If you’ve ever been closely involved in a news story — either as a participant or a witness — you know what it’s like to turn on a newscast that night or pick up a newspaper the next day and see how it’s been reported. Unfortunately, there’s often something wrong.
It could be as simple as a misspelled (or mispronounced) name or an incorrect address. Or it could be a more significant error of fact, omission of detail or misplacement of emphasis. But one way or another, a reporter’s second-hand version of events seldom matches the recollection or perspective of first-hand experience.
When that happens, it makes everything else you read or watch or hear on the news seem a little less credible. It causes you to question all the other stories with which you don’t have any direct connection. That loss of confidence adds to the public’s growing mistrust of journalists and their beleaguered profession — pejoratively lumped together as the “mainstream media.”
As the Internet has accelerated the speed at which information (both accurate and inaccurate) can be disseminated to every computer screen and mobile device on the planet, mistakes are compounded exponentially. At the same time, the traditional backstops of editors and fact-checkers have diminished or disappeared due to the dwindling resources of established news organizations. As journalism ethics professor Edward Wasserman noted, there’s a lot to be said about “old media values” in today’s online news world:
“Take the idea that it’s right to post information nobody’s really tried to verify. Post what you have, fix it as better information comes to light — that’s the new creed. The notion that some threshold of veracity needs to be met before you publish is some quaint relic, as one news blogger put it, “Journalism 101, not Journalism 2010.”
One of my favorite websites is RegretTheError.com (subtitled Mistakes Happen). Since 2004 editor Craig Silverman has been diligently chronicling “media corrections, retractions, apologies, clarifications and trends regarding accuracy and honesty in the press.” It holds a mirror up to a profession that ought to cherish accuracy above all else, but too often hates to admit its mistakes.
It may be seem counterintuitive at first, but admitting mistakes is the best thing the media can do to enhance their credibility and improve their standing with the public. But when was the last time you saw a newspaper give the same prominence to a correction that it gave to the original error? And when was the last time you saw a TV newscast own up to a mistake with a clear, straightforward declaration: “We were wrong and here’s what we should have reported”? If I ever heard that, I think I’d stand up and cheer.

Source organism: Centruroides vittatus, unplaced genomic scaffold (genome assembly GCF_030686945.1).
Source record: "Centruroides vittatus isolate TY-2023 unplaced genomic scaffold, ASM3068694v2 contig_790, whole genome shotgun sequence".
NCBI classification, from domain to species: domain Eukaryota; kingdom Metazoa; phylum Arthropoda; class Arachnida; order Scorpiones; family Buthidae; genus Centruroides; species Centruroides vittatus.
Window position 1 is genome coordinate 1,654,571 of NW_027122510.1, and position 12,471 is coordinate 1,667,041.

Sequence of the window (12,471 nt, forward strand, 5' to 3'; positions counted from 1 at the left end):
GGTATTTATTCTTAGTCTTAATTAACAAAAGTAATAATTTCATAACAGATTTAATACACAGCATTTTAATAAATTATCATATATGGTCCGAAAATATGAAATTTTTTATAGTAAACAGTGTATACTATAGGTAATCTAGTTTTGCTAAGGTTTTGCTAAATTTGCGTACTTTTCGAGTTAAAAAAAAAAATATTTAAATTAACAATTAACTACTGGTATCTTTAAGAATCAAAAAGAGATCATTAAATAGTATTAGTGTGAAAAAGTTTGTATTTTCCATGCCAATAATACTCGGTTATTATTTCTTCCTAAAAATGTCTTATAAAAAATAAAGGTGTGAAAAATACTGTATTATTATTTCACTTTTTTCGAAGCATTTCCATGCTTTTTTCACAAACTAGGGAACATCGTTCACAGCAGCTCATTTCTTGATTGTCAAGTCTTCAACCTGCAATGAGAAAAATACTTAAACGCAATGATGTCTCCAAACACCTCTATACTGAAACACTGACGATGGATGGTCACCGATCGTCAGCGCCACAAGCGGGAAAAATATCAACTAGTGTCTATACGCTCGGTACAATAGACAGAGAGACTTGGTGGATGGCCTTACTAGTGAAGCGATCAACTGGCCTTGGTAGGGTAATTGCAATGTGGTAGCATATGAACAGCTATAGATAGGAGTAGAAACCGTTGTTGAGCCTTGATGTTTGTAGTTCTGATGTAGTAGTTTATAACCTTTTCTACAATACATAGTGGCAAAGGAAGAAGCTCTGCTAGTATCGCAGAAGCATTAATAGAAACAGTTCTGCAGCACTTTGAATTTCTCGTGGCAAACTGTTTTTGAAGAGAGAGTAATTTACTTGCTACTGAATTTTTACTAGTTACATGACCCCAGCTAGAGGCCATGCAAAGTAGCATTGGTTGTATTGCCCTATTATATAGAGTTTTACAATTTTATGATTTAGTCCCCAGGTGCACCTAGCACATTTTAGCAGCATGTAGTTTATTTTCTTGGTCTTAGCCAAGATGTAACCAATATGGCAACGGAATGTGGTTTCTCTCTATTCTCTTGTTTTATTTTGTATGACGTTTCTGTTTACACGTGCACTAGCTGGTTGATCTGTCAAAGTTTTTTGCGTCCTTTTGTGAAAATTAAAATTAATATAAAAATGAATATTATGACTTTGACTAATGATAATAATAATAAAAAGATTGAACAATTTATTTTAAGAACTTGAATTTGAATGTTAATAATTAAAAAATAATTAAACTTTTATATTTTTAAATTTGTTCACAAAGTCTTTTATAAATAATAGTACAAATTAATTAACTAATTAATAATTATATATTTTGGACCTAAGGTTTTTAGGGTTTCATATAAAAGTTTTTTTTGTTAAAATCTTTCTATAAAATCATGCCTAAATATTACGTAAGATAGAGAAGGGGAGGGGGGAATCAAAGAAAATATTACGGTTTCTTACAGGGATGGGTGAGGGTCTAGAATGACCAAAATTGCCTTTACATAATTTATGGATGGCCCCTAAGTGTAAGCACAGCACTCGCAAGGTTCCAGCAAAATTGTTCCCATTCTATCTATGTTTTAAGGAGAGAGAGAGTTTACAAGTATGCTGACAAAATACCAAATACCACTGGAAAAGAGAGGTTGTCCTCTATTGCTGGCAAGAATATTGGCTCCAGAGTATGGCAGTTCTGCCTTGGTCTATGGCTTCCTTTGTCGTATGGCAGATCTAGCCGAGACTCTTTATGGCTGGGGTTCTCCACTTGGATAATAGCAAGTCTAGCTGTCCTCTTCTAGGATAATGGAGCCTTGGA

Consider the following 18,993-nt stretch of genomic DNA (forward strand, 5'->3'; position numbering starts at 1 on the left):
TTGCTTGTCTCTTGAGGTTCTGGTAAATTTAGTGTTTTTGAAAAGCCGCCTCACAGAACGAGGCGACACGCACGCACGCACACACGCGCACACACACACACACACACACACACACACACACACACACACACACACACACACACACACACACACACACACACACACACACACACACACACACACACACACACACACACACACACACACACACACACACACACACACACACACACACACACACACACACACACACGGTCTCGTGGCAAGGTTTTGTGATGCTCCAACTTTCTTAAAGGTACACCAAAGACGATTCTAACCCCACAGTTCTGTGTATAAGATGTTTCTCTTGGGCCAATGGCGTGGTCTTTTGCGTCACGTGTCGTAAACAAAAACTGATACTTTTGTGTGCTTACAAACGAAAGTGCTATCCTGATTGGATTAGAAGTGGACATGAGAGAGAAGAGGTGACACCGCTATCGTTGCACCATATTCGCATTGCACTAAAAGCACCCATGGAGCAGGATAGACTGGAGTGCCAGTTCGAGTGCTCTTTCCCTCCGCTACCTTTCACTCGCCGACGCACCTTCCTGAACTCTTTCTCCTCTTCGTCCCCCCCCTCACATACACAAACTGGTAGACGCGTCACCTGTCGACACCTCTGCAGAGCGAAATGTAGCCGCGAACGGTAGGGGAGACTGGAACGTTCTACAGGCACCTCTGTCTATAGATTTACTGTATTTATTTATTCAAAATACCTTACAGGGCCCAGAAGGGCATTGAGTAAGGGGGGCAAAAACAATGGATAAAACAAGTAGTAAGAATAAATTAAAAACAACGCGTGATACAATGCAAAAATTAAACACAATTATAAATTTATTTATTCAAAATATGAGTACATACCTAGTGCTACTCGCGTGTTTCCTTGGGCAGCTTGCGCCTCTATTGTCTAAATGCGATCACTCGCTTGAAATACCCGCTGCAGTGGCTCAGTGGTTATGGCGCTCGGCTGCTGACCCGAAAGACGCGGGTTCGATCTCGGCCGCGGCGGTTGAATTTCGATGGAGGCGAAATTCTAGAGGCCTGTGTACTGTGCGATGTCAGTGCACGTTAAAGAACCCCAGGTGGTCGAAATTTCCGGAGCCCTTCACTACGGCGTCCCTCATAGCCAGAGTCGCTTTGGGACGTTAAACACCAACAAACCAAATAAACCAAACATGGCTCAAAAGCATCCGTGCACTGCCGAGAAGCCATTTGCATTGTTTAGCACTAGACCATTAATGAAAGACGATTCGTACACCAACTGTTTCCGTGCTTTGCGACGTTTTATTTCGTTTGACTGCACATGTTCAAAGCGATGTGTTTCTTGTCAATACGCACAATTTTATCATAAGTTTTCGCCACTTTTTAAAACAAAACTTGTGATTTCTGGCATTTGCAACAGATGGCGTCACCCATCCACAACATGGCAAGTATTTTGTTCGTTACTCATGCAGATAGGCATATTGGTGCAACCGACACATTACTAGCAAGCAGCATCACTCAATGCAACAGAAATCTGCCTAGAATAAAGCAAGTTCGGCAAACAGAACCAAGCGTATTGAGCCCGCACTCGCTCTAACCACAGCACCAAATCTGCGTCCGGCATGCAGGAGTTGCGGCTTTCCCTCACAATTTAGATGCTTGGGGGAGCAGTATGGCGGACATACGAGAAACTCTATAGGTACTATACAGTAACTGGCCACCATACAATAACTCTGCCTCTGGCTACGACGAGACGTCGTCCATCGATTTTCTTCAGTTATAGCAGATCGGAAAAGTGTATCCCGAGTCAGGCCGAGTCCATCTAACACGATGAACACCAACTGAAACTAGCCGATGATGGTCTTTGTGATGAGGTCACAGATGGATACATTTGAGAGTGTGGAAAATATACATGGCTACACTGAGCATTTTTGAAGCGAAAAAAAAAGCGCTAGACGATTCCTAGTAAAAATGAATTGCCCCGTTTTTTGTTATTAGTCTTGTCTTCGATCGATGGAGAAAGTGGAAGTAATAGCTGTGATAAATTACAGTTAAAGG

For more years than I can remember, a standing feature of my column at the Chicago Sun-Times was called “Devotion to Accuracy Department.” There were times when it made two or three appearances in the same week, sometimes just to correct a radio station’s frequency or reverse a few consonants in a set of call letters. As petty as those infractions may have seemed, I felt I was sending a message to readers that if I cared enough to get the small details right, then they probably could trust me on the big stuff, too. Besides, if I were going to call others out for their missteps, I’d better be willing to expose my own. Don’t get me wrong: I was never proud to make a mistake. But correcting it always seemed better to me than trying to cover it up.
I’m sorry to say that’s hardly a universal attitude among my colleagues. I’ve known columnists who’d go to almost any lengths to avoid having to write a correction or clarification, no matter how egregious their mistakes. On the rare occasions they did — usually because an irate editor or company lawyer practically held a gun to their head — they’d write it in such a way that most readers had no idea anything was wrong in the first place. That always bothered me.
As I’ve mentioned here before, anyone who ever attended the Medill School of Journalism at Northwestern University quickly came to know and fear the dreaded “Medill F.” It was the automatic failure given to a student who made a factual error of any kind on a story. You either became a stickler for detail or you flunked. It was as simple as that. Unfortunately, there’s no equivalent to that in real-world newsrooms or among contributors to the blogosphere. (Ironically, the original version of the blog post in which I wrote about the “Medill F” contained an inaccurate date, which was provided by a source at Medill. But that’s another story.)
Nobody’s perfect. As parents we try to teach our kids to take responsibility for their actions and admit their mistakes. As journalists, we should do no less.